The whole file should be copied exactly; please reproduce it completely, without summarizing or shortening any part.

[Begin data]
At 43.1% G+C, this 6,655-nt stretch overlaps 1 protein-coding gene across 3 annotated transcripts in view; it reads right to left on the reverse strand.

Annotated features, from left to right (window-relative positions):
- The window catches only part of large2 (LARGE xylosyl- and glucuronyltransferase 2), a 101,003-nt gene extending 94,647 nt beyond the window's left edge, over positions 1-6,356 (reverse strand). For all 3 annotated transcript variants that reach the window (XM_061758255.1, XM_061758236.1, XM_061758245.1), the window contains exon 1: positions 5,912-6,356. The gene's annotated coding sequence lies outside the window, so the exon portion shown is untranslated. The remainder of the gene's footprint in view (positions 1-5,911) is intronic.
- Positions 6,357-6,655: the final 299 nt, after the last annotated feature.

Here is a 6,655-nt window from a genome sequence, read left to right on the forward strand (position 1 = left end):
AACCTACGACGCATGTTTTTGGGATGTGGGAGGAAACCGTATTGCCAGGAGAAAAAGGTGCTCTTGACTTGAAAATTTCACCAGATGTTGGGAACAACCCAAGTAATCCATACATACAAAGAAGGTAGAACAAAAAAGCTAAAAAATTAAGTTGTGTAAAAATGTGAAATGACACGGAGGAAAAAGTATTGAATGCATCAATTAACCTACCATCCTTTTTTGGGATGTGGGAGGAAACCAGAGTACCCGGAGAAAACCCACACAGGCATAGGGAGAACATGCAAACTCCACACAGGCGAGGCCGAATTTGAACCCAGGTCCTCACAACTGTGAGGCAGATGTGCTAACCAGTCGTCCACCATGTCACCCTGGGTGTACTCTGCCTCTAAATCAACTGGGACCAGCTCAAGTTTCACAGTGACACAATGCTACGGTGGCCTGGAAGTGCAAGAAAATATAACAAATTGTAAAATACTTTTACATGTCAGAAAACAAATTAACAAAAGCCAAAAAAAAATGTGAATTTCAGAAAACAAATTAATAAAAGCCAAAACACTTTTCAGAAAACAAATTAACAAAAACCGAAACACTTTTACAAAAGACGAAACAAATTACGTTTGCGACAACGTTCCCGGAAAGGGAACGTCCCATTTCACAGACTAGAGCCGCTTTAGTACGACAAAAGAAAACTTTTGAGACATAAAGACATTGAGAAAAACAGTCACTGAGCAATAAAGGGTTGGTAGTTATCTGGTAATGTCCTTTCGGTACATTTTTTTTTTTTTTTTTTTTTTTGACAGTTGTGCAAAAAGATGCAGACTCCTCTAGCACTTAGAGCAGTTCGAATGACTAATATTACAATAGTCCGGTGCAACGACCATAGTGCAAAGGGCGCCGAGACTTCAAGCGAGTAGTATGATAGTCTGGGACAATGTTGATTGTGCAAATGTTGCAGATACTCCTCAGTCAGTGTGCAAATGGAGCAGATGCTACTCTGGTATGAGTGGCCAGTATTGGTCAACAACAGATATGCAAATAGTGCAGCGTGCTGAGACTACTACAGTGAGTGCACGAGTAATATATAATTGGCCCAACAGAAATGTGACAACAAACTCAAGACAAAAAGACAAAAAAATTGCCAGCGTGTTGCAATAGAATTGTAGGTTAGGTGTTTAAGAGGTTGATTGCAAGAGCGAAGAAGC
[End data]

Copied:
At 43.1% G+C, this 6,655-nt stretch overlaps 1 protein-coding gene across 3 annotated transcripts in view; it reads right to left on the reverse strand.

Annotated features, from left to right (window-relative positions):
- The window catches only part of large2 (LARGE xylosyl- and glucuronyltransferase 2), a 101,003-nt gene extending 94,647 nt beyond the window's left edge, over positions 1-6,356 (reverse strand). For all 3 annotated transcript variants that reach the window (XM_061758255.1, XM_061758236.1, XM_061758245.1), the window contains exon 1: positions 5,912-6,356. The gene's annotated coding sequence lies outside the window, so the exon portion shown is untranslated. The remainder of the gene's footprint in view (positions 1-5,911) is intronic.
- Positions 6,357-6,655: the final 299 nt, after the last annotated feature.

Here is a 6,655-nt window from a genome sequence, read left to right on the forward strand (position 1 = left end):
AACCTACGACGCATGTTTTTGGGATGTGGGAGGAAACCGTATTGCCAGGAGAAAAAGGTGCTCTTGACTTGAAAATTTCACCAGATGTTGGGAACAACCCAAGTAATCCATACATACAAAGAAGGTAGAACAAAAAAGCTAAAAAATTAAGTTGTGTAAAAATGTGAAATGACACGGAGGAAAAAGTATTGAATGCATCAATTAACCTACCATCCTTTTTTGGGATGTGGGAGGAAACCAGAGTACCCGGAGAAAACCCACACAGGCATAGGGAGAACATGCAAACTCCACACAGGCGAGGCCGAATTTGAACCCAGGTCCTCACAACTGTGAGGCAGATGTGCTAACCAGTCGTCCACCATGTCACCCTGGGTGTACTCTGCCTCTAAATCAACTGGGACCAGCTCAAGTTTCACAGTGACACAATGCTACGGTGGCCTGGAAGTGCAAGAAAATATAACAAATTGTAAAATACTTTTACATGTCAGAAAACAAATTAACAAAAGCCAAAAAAAAATGTGAATTTCAGAAAACAAATTAATAAAAGCCAAAACACTTTTCAGAAAACAAATTAACAAAAACCGAAACACTTTTACAAAAGACGAAACAAATTACGTTTGCGACAACGTTCCCGGAAAGGGAACGTCCCATTTCACAGACTAGAGCCGCTTTAGTACGACAAAAGAAAACTTTTGAGACATAAAGACATTGAGAAAAACAGTCACTGAGCAATAAAGGGTTGGTAGTTATCTGGTAATGTCCTTTCGGTACATTTTTTTTTTTTTTTTTTTTTTTGACAGTTGTGCAAAAAGATGCAGACTCCTCTAGCACTTAGAGCAGTTCGAATGACTAATATTACAATAGTCCGGTGCAACGACCATAGTGCAAAGGGCGCCGAGACTTCAAGCGAGTAGTATGATAGTCTGGGACAATGTTGATTGTGCAAATGTTGCAGATACTCCTCAGTCAGTGTGCAAATGGAGCAGATGCTACTCTGGTATGAGTGGCCAGTATTGGTCAACAACAGATATGCAAATAGTGCAGCGTGCTGAGACTACTACAGTGAGTGCACGAGTAATATATAATTGGCCCAACAGAAATGTGACAACAAACTCAAGACAAAAAGACAAAAAAATTGCCAGCGTGTTGCAATAGAATTGTAGGTTAGGTGTTTAAGAGGTTGATTGCAAGAGCGAAGAAGC